Testing mutual TLS

Through this task, you will learn how to:

  • Verify the Istio mutual TLS Authentication setup

  • Manually test the authentication

Before you begin

This task assumes you have a Kubernetes cluster:

Starting with Istio 0.7, you can use authentication policy to config mTLS for all/selected services in a namespace (repeated for all namespaces to get global setting). See authentication policy task

Verifying Istio’s mutual TLS authentication setup

The following commands assume the services are deployed in the default namespace. Use the parameter -n yournamespace to specify a namespace other than the default one.

Verifying Citadel

Verify the cluster-level Citadel is running:

$ kubectl get deploy -l istio=citadel -n istio-system
NAME            DESIRED   CURRENT   UP-TO-DATE   AVAILABLE   AGE
istio-citadel   1         1         1            1           1m

Citadel is up if the “AVAILABLE” column is 1.

Verifying service configuration

  1. Verify AuthPolicy setting in ConfigMap.

    $ kubectl get configmap istio -o yaml -n istio-system | grep authPolicy | head -1
    

    Istio mutual TLS authentication is enabled if the line authPolicy: MUTUAL_TLS is uncommented (doesn’t have a #).

Testing the authentication setup

When running Istio with mutual TLS authentication turned on, you can use curl in one service’s Envoy to send request to other services. For example, after starting the Bookinfo sample application you can ssh into the Envoy container of productpage service, and send request to other services by curl.

There are several steps:

  1. get the productpage pod name command $ kubectl get pods -l app=productpage NAME READY STATUS RESTARTS AGE productpage-v1-4184313719-5mxjc 2/2 Running 0 23h

Make sure the pod is “Running”.

  1. ssh into the Envoy container

    $ kubectl exec -it productpage-v1-4184313719-5mxjc -c istio-proxy /bin/bash
    
  2. make sure the key/cert is in /etc/certs/ directory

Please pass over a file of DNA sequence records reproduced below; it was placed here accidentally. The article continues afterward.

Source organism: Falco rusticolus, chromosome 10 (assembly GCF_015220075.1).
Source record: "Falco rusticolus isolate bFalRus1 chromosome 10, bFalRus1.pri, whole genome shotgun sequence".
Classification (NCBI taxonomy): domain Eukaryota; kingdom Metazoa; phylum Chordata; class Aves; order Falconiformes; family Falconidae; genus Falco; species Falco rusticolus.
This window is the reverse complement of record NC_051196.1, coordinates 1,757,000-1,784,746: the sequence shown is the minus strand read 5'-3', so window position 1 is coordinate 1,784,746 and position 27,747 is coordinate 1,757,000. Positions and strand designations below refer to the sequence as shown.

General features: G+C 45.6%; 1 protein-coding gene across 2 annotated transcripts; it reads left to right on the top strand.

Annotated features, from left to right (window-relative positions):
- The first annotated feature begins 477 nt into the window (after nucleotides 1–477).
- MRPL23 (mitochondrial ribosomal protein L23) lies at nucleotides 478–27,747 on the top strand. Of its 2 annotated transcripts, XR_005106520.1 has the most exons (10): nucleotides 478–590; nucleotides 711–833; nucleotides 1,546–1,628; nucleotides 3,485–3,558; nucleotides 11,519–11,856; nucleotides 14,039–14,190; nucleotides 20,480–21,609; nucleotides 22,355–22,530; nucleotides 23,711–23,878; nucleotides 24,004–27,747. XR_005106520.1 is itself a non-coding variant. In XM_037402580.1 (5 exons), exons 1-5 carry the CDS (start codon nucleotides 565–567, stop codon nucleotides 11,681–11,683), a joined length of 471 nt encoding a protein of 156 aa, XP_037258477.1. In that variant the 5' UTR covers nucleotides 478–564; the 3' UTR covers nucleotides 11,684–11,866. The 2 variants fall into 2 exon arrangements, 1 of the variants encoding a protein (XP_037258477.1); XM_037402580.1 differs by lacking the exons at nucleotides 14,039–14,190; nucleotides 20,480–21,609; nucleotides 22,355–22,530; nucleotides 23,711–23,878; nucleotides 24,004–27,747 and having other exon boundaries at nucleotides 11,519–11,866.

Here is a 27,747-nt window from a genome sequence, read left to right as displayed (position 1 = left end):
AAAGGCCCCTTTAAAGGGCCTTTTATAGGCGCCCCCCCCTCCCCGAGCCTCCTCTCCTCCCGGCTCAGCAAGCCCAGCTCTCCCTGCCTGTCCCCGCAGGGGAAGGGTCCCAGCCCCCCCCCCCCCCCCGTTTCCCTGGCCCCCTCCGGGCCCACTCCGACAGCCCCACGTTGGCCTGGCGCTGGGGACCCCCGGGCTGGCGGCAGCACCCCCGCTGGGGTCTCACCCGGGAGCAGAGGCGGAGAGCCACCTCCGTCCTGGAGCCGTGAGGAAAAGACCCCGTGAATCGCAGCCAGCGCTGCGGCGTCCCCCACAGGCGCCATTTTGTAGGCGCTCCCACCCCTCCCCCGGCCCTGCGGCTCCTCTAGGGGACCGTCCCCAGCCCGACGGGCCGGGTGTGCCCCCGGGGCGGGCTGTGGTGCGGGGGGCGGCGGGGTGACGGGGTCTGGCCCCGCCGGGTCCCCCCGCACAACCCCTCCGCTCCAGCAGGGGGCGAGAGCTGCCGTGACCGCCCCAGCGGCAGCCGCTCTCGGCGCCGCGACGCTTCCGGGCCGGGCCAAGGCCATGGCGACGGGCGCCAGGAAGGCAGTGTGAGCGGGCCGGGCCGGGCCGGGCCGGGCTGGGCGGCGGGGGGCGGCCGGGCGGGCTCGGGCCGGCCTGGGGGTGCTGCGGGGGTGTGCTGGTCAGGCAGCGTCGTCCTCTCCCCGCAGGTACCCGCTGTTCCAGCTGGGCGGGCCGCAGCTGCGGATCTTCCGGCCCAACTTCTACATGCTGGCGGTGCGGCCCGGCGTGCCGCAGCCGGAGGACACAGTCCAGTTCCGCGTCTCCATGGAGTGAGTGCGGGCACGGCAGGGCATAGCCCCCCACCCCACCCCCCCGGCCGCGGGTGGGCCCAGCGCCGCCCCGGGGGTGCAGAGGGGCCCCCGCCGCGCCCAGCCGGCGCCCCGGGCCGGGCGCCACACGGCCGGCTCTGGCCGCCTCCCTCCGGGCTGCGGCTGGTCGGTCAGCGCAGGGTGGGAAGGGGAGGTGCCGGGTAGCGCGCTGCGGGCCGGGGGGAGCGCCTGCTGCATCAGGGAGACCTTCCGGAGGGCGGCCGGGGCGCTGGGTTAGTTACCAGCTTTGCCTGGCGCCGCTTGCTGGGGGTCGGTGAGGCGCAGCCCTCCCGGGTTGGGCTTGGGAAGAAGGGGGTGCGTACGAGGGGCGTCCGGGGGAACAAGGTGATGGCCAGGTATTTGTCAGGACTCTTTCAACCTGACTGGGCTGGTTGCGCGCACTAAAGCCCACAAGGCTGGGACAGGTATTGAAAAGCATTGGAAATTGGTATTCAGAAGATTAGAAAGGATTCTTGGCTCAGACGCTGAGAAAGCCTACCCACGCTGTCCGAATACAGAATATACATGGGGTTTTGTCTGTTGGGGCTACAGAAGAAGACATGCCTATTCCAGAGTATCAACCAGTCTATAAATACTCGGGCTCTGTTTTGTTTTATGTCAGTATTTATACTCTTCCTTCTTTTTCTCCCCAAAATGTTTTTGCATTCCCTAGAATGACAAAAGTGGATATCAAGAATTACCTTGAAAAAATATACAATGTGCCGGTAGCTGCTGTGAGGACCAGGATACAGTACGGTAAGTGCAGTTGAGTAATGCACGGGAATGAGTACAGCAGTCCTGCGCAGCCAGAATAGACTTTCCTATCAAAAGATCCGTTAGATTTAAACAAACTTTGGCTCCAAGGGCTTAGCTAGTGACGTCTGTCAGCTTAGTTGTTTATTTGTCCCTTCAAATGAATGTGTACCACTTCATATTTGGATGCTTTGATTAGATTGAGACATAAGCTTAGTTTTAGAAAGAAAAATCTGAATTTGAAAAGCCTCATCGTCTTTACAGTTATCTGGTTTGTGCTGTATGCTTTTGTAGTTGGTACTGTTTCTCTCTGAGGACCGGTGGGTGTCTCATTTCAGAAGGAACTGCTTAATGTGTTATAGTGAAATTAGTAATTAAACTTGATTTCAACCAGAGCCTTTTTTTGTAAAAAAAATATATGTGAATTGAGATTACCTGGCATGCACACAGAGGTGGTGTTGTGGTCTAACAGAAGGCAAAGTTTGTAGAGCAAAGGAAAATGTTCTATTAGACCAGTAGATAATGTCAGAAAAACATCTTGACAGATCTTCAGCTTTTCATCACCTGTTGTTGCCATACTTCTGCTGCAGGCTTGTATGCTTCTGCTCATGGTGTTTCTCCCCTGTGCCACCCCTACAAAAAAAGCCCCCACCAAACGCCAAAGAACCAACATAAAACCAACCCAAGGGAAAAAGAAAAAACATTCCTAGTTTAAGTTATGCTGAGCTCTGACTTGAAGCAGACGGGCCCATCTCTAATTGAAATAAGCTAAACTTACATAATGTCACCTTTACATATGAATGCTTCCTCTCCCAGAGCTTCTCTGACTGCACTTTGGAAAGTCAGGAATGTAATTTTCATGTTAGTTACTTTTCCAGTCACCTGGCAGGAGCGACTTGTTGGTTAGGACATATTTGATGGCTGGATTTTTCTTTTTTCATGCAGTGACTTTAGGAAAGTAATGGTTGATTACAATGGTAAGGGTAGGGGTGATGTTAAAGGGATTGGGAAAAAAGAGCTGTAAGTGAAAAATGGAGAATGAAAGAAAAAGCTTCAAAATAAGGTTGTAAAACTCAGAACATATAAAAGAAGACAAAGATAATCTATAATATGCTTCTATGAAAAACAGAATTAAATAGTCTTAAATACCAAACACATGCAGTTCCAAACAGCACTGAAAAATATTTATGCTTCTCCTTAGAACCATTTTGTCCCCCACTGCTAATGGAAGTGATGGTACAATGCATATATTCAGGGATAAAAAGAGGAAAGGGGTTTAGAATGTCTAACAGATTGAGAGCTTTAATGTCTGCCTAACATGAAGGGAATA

$ ls /etc/certs/
    cert-chain.pem   key.pem   root-cert.pem
    

cert-chain.pem is Envoy’s cert that needs to present to the other side. key.pem is Envoy’s private key paired with Envoy’s cert in cert-chain.pem. root-cert.pem is the root cert to verify the peer’s cert. In this example, we only have one Citadel in a cluster, so all Envoys have the same root-cert.pem.

  1. make sure ‘curl’ is installed by command $ curl If curl is installed, you should see something like plain curl: try 'curl --help' or 'curl --manual' for more information

Otherwise run the command below to start over

   $ kubectl apply -f <(istioctl kube-inject --debug -f samples/bookinfo/kube/bookinfo.yaml)

Istio proxy image does not have curl installed while the debug image does. The “–debug” flag in above command redeploys the service with debug image.

  1. send requests to another service, for example, details. command $ curl https://details:9080/details/0 -v --key /etc/certs/key.pem --cert /etc/certs/cert-chain.pem --cacert /etc/certs/root-cert.pem -k ... error fetching CN from cert:The requested data were not available. ... < HTTP/1.1 200 OK < content-type: text/html; charset=utf-8 < content-length: 1867 < server: envoy < date: Thu, 11 May 2017 18:59:42 GMT < x-envoy-upstream-service-time: 2 ...

The service name and port are defined here.

Note that Istio uses Kubernetes service accounts as service identity, which offers stronger security than service name (refer here for more information). Thus the certificates used in Istio do not have service names, which is the information that curl needs to verify server identity. As a result, we use curl option -k to prevent the curl client from aborting when failing to find and verify the server name (i.e., productpage.ns.svc.cluster.local) in the certificate provided by the server.

Please check secure naming for more information about how the client verifies the server’s identity in Istio.

What we are demonstrating and verifying above is that the server accepts the connection from the client. Try not giving the client --key and --cert and observe you are not allowed to connect and you do not get an HTTP 200.

What’s next

  • Learn more about the design principles behind Istio’s automatic mTLS authentication between all services in this blog.